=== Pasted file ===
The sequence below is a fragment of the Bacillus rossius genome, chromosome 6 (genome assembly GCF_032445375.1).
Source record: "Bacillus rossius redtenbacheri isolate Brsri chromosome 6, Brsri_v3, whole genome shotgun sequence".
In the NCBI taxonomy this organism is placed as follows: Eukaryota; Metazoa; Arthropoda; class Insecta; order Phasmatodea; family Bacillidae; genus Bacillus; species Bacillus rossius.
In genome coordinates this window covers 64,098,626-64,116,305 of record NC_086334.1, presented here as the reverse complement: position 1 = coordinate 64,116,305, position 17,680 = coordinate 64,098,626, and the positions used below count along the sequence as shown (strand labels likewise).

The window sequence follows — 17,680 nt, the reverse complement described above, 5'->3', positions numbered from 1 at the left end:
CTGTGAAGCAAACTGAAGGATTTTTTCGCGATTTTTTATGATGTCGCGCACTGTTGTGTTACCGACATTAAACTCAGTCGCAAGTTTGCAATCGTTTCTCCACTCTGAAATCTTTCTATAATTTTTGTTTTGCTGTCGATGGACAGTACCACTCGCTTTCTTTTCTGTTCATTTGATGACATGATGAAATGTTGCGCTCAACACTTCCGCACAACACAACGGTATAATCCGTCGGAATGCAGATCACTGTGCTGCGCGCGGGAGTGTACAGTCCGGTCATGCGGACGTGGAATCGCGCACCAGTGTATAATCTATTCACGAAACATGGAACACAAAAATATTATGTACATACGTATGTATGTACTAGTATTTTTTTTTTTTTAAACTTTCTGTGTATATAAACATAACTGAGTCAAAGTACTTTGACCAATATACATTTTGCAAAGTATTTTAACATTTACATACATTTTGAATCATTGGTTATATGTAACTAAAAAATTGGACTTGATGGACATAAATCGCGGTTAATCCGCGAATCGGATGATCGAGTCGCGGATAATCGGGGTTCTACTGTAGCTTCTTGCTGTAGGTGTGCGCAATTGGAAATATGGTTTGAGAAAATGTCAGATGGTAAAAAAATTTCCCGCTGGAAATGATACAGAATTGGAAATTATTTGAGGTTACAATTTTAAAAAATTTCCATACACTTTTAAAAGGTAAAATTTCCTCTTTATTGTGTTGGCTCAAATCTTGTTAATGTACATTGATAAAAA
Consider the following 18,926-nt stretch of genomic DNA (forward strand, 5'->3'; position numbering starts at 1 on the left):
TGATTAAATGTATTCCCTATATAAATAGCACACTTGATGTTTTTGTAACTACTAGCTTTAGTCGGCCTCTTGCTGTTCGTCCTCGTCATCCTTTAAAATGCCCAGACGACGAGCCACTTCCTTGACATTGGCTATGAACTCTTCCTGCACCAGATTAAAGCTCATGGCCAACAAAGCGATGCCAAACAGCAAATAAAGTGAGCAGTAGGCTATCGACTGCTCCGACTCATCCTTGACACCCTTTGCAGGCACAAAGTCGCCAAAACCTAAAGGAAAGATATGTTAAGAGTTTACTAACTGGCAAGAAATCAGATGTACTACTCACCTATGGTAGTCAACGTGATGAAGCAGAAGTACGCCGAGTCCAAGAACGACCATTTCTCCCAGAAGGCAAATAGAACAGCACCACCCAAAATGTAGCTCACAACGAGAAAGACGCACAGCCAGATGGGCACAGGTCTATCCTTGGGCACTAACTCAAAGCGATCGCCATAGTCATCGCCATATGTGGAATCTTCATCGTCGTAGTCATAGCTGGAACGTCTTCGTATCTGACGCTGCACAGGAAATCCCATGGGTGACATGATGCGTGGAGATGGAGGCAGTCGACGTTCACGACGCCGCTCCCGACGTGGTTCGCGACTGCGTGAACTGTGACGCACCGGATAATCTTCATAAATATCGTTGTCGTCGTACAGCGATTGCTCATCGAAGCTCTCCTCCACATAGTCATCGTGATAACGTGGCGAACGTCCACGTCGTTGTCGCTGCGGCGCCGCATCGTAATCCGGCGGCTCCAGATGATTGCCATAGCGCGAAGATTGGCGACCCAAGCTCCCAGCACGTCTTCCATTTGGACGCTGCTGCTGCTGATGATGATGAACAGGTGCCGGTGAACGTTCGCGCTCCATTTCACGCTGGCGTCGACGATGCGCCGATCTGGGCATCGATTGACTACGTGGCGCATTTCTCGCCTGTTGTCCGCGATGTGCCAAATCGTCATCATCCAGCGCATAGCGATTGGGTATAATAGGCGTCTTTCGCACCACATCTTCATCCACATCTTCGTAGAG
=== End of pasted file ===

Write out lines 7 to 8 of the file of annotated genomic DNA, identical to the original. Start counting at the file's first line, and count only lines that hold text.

Consider the following 18,926-nt stretch of genomic DNA (forward strand, 5'->3'; position numbering starts at 1 on the left):
TGATTAAATGTATTCCCTATATAAATAGCACACTTGATGTTTTTGTAACTACTAGCTTTAGTCGGCCTCTTGCTGTTCGTCCTCGTCATCCTTTAAAATGCCCAGACGACGAGCCACTTCCTTGACATTGGCTATGAACTCTTCCTGCACCAGATTAAAGCTCATGGCCAACAAAGCGATGCCAAACAGCAAATAAAGTGAGCAGTAGGCTATCGACTGCTCCGACTCATCCTTGACACCCTTTGCAGGCACAAAGTCGCCAAAACCTAAAGGAAAGATATGTTAAGAGTTTACTAACTGGCAAGAAATCAGATGTACTACTCACCTATGGTAGTCAACGTGATGAAGCAGAAGTACGCCGAGTCCAAGAACGACCATTTCTCCCAGAAGGCAAATAGAACAGCACCACCCAAAATGTAGCTCACAACGAGAAAGACGCACAGCCAGATGGGCACAGGTCTATCCTTGGGCACTAACTCAAAGCGATCGCCATAGTCATCGCCATATGTGGAATCTTCATCGTCGTAGTCATAGCTGGAACGTCTTCGTATCTGACGCTGCACAGGAAATCCCATGGGTGACATGATGCGTGGAGATGGAGGCAGTCGACGTTCACGACGCCGCTCCCGACGTGGTTCGCGACTGCGTGAACTGTGACGCACCGGATAATCTTCATAAATATCGTTGTCGTCGTACAGCGATTGCTCATCGAAGCTCTCCTCCACATAGTCATCGTGATAACGTGGCGAACGTCCACGTCGTTGTCGCTGCGGCGCCGCATCGTAATCCGGCGGCTCCAGATGATTGCCATAGCGCGAAGATTGGCGACCCAAGCTCCCAGCACGTCTTCCATTTGGACGCTGCTGCTGCTGATGATGATGAACAGGTGCCGGTGAACGTTCGCGCTCCATTTCACGCTGGCGTCGACGATGCGCCGATCTGGGCATCGATTGACTACGTGGCGCATTTCTCGCCTGTTGTCCGCGATGTGCCAAATCGTCATCATCCAGCGCATAGCGATTGGGTATAATAGGCGTCTTTCGCACCACATCTTCATCCACATCTTCGTAGAG